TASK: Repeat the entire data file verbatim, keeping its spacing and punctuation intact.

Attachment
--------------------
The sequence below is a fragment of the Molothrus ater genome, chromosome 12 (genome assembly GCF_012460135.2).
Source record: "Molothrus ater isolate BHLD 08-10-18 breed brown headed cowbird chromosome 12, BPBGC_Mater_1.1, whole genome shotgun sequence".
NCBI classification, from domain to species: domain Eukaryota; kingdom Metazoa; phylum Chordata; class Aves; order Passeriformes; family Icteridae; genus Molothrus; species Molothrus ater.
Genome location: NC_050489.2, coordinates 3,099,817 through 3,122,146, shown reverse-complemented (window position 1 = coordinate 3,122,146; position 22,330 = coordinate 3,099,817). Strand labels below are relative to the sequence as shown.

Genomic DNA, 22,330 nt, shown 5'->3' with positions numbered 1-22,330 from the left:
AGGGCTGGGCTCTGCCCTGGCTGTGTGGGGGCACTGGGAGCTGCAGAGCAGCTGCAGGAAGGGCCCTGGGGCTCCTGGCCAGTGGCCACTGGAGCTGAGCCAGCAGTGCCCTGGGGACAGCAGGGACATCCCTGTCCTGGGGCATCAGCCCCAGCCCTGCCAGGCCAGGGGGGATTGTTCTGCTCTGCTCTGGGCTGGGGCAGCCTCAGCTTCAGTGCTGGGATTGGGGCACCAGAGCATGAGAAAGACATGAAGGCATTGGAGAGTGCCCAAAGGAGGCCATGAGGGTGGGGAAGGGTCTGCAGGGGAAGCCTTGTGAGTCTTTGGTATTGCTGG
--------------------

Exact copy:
The sequence below is a fragment of the Molothrus ater genome, chromosome 12 (genome assembly GCF_012460135.2).
Source record: "Molothrus ater isolate BHLD 08-10-18 breed brown headed cowbird chromosome 12, BPBGC_Mater_1.1, whole genome shotgun sequence".
NCBI classification, from domain to species: domain Eukaryota; kingdom Metazoa; phylum Chordata; class Aves; order Passeriformes; family Icteridae; genus Molothrus; species Molothrus ater.
Genome location: NC_050489.2, coordinates 3,099,817 through 3,122,146, shown reverse-complemented (window position 1 = coordinate 3,122,146; position 22,330 = coordinate 3,099,817). Strand labels below are relative to the sequence as shown.

Genomic DNA, 22,330 nt, shown 5'->3' with positions numbered 1-22,330 from the left:
AGGGCTGGGCTCTGCCCTGGCTGTGTGGGGGCACTGGGAGCTGCAGAGCAGCTGCAGGAAGGGCCCTGGGGCTCCTGGCCAGTGGCCACTGGAGCTGAGCCAGCAGTGCCCTGGGGACAGCAGGGACATCCCTGTCCTGGGGCATCAGCCCCAGCCCTGCCAGGCCAGGGGGGATTGTTCTGCTCTGCTCTGGGCTGGGGCAGCCTCAGCTTCAGTGCTGGGATTGGGGCACCAGAGCATGAGAAAGACATGAAGGCATTGGAGAGTGCCCAAAGGAGGCCATGAGGGTGGGGAAGGGTCTGCAGGGGAAGCCTTGTGAGTCTTTGGTATTGCTGG